As a rule of thumb, it can be helpful to maintain some savings for a rainy day. During times of high anxiety, it can be reassuring to know that you have a few months of breathing room just in case you are suddenly unemployed, there is an unaccounted for expense at home, or you are unable to work due to COVID.
But how much is too much? Financial planners will frequently recommend a three to six month of income buffer. What we have witnessed some of recently is individuals with two to three years or more of cash on hand. The main issue with this can be easily highlighted if we look at the treasury.gov website to get a feel for real yields on treasuries.
The real yield looks at what you would receive from a treasury after factoring in inflation. On a five year treasury, it was at -1.34% on 12/2/2020. So it is almost impossible to maintain your purchasing power by keeping your money in a CD or treasuries and with each passing day while cash in your bank account provides you with comfort to sleep at night, it also comes at a cost.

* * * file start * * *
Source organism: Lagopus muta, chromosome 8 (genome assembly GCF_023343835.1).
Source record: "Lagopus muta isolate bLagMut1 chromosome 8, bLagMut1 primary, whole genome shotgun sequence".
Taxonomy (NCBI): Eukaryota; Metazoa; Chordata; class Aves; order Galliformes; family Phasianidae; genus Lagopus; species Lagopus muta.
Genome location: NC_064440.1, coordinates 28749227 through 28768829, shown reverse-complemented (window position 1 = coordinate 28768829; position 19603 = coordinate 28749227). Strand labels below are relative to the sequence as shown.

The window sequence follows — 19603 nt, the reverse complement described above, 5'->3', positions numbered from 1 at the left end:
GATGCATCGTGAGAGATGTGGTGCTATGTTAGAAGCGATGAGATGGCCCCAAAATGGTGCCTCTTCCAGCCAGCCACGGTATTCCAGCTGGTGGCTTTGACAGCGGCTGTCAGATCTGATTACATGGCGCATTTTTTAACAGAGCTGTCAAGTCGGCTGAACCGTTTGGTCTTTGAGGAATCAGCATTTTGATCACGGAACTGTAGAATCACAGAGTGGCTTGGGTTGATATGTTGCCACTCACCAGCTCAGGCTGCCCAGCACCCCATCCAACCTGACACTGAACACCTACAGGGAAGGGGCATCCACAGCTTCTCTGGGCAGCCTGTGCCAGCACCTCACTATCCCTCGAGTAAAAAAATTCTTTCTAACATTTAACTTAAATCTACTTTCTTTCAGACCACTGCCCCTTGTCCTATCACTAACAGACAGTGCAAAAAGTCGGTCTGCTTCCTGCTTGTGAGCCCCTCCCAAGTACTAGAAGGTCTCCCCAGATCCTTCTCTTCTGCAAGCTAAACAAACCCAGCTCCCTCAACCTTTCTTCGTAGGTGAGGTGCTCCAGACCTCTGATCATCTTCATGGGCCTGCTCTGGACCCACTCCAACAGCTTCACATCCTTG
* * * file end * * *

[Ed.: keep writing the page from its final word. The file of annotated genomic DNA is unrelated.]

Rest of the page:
For those who are in this very fortunate situation, they can consider contributing more to their retirement plan at work. If they are capped out on what they can do there, they can set-up a taxable account and save in a globally diversified portfolio that is managed in a cost effective way. There are many options this individual can pursue but maintaining large sums of cash relative to what you make comes at a cost too.